WASHINGTON (Reuters) - The across-the-board federal spending cuts known as sequestration could have serious financial consequences for 10 U.S. school districts in New Mexico, Wisconsin, New York, Texas and California, Moody’s Investors Service said on Wednesday.
Local governments receive only 5 percent of their revenue directly from the U.S. government, and school districts also only get a sliver of their funding from federal programs, Moody’s said. On the whole, the rating agency expects local governments’ revenue declines to be limited from sequestration.
Still, the $85 billion in automatic cuts stretching from last month through September will lead to $58 million in reductions to “federal impact aid,” which is provided to school districts near Native American reservations, military bases and other areas where property tax revenue is kept low by a federal presence.
The cut is “a minimal amount in aggregate, but a material amount for certain districts,” Moody’s said.
Those districts can mostly be found in New Mexico.
Federal impact aid provides 54 percent of the revenue of Dulce Independent School District, which sits on the state’s Northern border, and 47 percent of Gallup-McKinley County School District, in the western part of the state, according to Moody’s. The state’s Bernalillo Municipal School District, Pojoaque Valley School District and Grants Cibola County School District all depend on the aid for 18 to 23 percent of revenue.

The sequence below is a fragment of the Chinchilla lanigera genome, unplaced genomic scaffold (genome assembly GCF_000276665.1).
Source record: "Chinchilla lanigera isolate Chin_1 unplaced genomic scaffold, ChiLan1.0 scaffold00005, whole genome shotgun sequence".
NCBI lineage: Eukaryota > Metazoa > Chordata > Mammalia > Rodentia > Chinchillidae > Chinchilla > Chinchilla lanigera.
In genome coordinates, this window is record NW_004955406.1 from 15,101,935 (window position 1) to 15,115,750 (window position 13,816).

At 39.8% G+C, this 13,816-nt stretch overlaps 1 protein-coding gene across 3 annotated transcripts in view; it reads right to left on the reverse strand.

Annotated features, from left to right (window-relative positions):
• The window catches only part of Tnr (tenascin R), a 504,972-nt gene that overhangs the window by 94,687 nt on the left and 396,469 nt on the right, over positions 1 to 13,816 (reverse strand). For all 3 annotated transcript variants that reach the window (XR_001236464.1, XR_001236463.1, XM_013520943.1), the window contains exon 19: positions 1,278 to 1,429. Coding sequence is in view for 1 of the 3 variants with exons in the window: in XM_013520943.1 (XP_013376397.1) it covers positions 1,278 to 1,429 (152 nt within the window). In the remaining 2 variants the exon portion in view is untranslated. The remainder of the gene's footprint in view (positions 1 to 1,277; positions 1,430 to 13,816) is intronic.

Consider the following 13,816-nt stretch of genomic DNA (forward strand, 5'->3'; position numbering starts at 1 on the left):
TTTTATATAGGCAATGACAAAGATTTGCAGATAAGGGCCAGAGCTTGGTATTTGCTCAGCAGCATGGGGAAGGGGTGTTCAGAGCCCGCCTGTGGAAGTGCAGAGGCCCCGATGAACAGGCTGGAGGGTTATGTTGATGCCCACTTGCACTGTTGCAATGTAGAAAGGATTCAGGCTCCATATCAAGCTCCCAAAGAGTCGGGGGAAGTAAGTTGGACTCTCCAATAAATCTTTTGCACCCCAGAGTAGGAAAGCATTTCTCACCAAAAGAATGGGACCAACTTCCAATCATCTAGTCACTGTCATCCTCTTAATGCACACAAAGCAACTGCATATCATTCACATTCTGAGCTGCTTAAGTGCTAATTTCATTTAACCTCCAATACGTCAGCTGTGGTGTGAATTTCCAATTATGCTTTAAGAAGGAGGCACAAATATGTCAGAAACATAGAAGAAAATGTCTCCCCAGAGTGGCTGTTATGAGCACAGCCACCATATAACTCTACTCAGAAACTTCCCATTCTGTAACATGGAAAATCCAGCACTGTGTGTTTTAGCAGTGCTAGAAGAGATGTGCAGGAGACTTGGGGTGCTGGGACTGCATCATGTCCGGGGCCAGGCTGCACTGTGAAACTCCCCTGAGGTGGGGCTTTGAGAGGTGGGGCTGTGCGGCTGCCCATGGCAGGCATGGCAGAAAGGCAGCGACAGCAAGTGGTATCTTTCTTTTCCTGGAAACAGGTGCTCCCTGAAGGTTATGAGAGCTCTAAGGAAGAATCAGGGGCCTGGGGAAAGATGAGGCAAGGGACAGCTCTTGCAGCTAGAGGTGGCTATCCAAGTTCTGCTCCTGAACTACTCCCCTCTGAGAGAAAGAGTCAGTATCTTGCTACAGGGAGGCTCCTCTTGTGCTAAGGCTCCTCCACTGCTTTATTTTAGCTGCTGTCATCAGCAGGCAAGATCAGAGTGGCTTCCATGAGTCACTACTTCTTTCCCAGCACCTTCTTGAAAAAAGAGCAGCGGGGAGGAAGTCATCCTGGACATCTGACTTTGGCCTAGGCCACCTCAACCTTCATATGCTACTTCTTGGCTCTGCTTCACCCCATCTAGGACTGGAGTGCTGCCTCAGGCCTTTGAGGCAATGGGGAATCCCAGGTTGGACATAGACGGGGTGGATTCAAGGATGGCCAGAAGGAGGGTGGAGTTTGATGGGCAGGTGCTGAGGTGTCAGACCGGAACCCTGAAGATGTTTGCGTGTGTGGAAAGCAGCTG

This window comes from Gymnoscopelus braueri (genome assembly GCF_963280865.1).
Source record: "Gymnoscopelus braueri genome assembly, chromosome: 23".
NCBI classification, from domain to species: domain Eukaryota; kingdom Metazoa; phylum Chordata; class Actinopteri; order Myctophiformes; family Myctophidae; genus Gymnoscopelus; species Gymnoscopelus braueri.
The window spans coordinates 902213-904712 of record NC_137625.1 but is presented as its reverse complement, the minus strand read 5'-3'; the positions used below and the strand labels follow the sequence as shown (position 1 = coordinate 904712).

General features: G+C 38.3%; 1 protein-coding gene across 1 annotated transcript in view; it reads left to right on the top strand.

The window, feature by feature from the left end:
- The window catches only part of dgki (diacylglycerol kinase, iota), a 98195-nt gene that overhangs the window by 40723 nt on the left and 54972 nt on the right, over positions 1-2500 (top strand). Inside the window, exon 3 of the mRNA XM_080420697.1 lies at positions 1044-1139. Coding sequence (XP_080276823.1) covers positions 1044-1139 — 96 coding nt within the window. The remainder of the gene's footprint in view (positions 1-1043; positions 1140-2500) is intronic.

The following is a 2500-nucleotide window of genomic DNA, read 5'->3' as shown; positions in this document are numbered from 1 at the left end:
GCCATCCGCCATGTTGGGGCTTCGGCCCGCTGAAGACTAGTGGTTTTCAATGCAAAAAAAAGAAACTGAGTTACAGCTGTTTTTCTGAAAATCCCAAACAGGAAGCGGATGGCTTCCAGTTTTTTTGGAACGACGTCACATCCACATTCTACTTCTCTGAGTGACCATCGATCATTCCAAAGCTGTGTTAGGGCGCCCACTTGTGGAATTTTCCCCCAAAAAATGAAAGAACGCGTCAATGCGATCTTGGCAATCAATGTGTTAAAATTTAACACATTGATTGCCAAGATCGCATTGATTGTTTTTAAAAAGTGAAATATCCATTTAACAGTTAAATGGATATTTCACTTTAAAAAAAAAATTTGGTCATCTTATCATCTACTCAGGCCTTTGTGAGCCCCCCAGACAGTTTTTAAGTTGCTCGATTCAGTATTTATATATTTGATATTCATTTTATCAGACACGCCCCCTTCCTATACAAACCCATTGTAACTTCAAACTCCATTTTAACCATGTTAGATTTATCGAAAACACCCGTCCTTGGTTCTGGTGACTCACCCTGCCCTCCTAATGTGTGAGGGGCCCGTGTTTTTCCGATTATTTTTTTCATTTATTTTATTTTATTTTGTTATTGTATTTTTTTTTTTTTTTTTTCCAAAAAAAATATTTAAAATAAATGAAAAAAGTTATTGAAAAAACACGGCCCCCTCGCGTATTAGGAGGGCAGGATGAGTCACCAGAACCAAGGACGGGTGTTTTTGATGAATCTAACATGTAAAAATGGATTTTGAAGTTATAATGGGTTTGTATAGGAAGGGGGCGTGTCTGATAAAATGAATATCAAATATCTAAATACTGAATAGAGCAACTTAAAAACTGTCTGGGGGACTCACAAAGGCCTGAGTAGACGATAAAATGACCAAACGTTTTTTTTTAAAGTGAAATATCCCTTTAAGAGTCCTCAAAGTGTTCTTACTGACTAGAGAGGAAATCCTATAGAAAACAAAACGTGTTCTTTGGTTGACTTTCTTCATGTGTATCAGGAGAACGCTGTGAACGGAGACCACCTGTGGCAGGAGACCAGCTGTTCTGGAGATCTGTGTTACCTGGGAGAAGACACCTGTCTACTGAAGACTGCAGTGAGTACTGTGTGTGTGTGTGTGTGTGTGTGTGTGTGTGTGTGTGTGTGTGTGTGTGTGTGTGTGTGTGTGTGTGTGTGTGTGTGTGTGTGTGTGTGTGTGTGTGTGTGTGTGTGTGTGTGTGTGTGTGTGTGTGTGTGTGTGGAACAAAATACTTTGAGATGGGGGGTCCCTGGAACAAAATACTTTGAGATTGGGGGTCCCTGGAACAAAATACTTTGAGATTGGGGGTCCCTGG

New Mexico as a whole is particularly vulnerable to sequestration, and Moody’s has a negative outlook on its “Aaa”-rating because of the state’s close ties to the U.S. government. Federal spending is 12.8 percent of the state’s gross domestic product, according to the Pew Center on the States.
The Defense Department also is a major employer, and Moody’s warned in December that military cuts could put the state’s economy at risk.
For Lac Du Flambeau School District, in Wisconsin, federal impact aid is 27 percent of general fund revenue and for Indian River Central School District in New York, it is 25 percent.
Texas has two school districts that will be affected - Copperas Cove Independent School District, where aid is 23 percent of revenue, and Killeen Independent School District, where it is 19 percent.
In California, Muroc Joint Unified School District relies on the funds for 16 percent of revenue.
Reporting By Lisa Lambert; additional reporting by Caryn Trokie; Editing by Richard Chang and Nick Zieminski